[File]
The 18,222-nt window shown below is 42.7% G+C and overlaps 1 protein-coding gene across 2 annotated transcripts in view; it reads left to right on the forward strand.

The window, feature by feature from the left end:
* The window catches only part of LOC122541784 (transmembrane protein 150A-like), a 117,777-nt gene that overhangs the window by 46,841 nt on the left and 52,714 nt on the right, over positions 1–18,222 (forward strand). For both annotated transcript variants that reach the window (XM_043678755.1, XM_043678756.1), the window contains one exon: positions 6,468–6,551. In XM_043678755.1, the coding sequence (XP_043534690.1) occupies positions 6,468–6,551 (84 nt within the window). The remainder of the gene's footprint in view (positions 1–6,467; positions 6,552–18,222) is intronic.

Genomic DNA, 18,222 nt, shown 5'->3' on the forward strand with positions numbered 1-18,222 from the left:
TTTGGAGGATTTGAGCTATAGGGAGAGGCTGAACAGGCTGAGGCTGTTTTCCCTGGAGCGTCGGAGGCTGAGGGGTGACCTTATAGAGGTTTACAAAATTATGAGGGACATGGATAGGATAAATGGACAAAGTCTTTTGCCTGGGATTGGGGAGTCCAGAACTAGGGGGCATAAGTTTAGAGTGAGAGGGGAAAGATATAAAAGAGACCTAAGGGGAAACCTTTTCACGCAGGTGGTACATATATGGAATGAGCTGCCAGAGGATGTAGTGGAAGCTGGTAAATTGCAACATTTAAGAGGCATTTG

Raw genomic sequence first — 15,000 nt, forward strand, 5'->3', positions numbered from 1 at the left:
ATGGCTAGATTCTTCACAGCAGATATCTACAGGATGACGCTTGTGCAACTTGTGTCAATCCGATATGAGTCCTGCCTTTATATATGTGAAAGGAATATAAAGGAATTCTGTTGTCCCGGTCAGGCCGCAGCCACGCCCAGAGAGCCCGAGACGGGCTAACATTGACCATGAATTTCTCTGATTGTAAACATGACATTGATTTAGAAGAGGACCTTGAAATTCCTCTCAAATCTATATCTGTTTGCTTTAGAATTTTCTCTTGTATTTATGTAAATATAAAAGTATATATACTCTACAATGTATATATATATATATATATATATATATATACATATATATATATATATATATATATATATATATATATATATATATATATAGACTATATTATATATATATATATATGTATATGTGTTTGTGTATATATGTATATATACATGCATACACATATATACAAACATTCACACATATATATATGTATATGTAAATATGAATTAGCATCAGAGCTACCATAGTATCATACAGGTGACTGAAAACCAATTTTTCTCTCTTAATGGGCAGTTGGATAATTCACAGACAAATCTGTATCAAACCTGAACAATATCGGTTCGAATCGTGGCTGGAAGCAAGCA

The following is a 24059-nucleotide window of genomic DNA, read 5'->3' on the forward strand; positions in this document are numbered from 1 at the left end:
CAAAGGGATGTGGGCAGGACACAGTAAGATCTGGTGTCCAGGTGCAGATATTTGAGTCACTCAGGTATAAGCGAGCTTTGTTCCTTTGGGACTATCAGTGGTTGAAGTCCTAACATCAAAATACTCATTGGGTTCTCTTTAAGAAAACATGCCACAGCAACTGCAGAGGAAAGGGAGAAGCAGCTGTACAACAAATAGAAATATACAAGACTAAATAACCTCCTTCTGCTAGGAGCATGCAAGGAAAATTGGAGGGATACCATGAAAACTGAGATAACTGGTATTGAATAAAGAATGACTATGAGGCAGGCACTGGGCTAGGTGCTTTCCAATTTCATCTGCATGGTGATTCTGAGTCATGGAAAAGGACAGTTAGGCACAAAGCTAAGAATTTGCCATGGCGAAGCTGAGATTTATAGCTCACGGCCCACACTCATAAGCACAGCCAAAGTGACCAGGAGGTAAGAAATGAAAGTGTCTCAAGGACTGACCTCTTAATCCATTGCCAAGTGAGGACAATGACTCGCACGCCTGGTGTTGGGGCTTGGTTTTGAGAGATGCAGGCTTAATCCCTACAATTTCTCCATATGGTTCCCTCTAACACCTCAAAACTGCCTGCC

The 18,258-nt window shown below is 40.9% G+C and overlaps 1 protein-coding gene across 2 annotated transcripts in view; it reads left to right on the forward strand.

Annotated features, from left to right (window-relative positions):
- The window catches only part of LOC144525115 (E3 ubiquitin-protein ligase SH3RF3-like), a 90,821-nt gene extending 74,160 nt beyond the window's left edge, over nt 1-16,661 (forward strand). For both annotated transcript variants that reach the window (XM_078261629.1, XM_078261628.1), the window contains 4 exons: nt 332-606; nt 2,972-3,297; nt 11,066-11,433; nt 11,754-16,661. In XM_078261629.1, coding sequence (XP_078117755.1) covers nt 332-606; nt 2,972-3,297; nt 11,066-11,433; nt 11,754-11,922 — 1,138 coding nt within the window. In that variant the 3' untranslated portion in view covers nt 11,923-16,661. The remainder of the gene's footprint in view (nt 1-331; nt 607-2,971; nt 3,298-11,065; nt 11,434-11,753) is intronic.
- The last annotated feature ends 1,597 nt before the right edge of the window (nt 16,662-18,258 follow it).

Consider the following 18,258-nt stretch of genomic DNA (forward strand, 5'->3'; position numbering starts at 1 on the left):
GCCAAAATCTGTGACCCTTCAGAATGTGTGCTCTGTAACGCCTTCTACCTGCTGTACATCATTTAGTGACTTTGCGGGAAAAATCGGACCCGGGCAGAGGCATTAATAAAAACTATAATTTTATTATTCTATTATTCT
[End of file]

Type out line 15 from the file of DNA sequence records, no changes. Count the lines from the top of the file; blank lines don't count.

GCCAAAATCTGTGACCCTTCAGAATGTGTGCTCTGTAACGCCTTCTACCTGCTGTACATCATTTAGTGACTTTGCGGGAAAAATCGGACCCGGGCAGAGGCATTAATAAAAACTATAATTTTATTATTCTATTATTCT